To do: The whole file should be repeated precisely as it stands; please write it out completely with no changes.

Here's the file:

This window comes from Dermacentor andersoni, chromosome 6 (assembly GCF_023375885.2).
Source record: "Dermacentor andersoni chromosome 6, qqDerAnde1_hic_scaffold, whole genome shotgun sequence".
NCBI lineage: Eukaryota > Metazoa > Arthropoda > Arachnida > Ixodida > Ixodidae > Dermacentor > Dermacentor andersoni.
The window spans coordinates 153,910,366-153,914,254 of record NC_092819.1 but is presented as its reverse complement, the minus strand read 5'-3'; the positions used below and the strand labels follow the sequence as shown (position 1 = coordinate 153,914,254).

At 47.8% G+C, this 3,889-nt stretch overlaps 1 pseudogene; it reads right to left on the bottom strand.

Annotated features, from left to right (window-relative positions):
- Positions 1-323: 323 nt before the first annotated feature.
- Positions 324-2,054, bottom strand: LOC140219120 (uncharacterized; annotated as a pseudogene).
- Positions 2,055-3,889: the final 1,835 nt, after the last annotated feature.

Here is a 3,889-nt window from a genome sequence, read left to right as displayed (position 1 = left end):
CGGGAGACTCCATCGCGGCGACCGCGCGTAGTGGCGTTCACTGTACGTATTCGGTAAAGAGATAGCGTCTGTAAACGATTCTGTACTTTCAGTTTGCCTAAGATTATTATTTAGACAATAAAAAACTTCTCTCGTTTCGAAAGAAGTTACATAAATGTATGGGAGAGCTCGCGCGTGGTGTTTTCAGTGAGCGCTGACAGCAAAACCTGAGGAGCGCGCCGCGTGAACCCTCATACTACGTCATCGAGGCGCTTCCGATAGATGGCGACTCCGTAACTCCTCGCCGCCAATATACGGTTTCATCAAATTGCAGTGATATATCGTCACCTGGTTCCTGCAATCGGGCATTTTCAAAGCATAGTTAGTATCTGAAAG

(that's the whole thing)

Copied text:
This window comes from Dermacentor andersoni, chromosome 6 (assembly GCF_023375885.2).
Source record: "Dermacentor andersoni chromosome 6, qqDerAnde1_hic_scaffold, whole genome shotgun sequence".
NCBI lineage: Eukaryota > Metazoa > Arthropoda > Arachnida > Ixodida > Ixodidae > Dermacentor > Dermacentor andersoni.
The window spans coordinates 153,910,366-153,914,254 of record NC_092819.1 but is presented as its reverse complement, the minus strand read 5'-3'; the positions used below and the strand labels follow the sequence as shown (position 1 = coordinate 153,914,254).

At 47.8% G+C, this 3,889-nt stretch overlaps 1 pseudogene; it reads right to left on the bottom strand.

Annotated features, from left to right (window-relative positions):
- Positions 1-323: 323 nt before the first annotated feature.
- Positions 324-2,054, bottom strand: LOC140219120 (uncharacterized; annotated as a pseudogene).
- Positions 2,055-3,889: the final 1,835 nt, after the last annotated feature.

Here is a 3,889-nt window from a genome sequence, read left to right as displayed (position 1 = left end):
CGGGAGACTCCATCGCGGCGACCGCGCGTAGTGGCGTTCACTGTACGTATTCGGTAAAGAGATAGCGTCTGTAAACGATTCTGTACTTTCAGTTTGCCTAAGATTATTATTTAGACAATAAAAAACTTCTCTCGTTTCGAAAGAAGTTACATAAATGTATGGGAGAGCTCGCGCGTGGTGTTTTCAGTGAGCGCTGACAGCAAAACCTGAGGAGCGCGCCGCGTGAACCCTCATACTACGTCATCGAGGCGCTTCCGATAGATGGCGACTCCGTAACTCCTCGCCGCCAATATACGGTTTCATCAAATTGCAGTGATATATCGTCACCTGGTTCCTGCAATCGGGCATTTTCAAAGCATAGTTAGTATCTGAAAG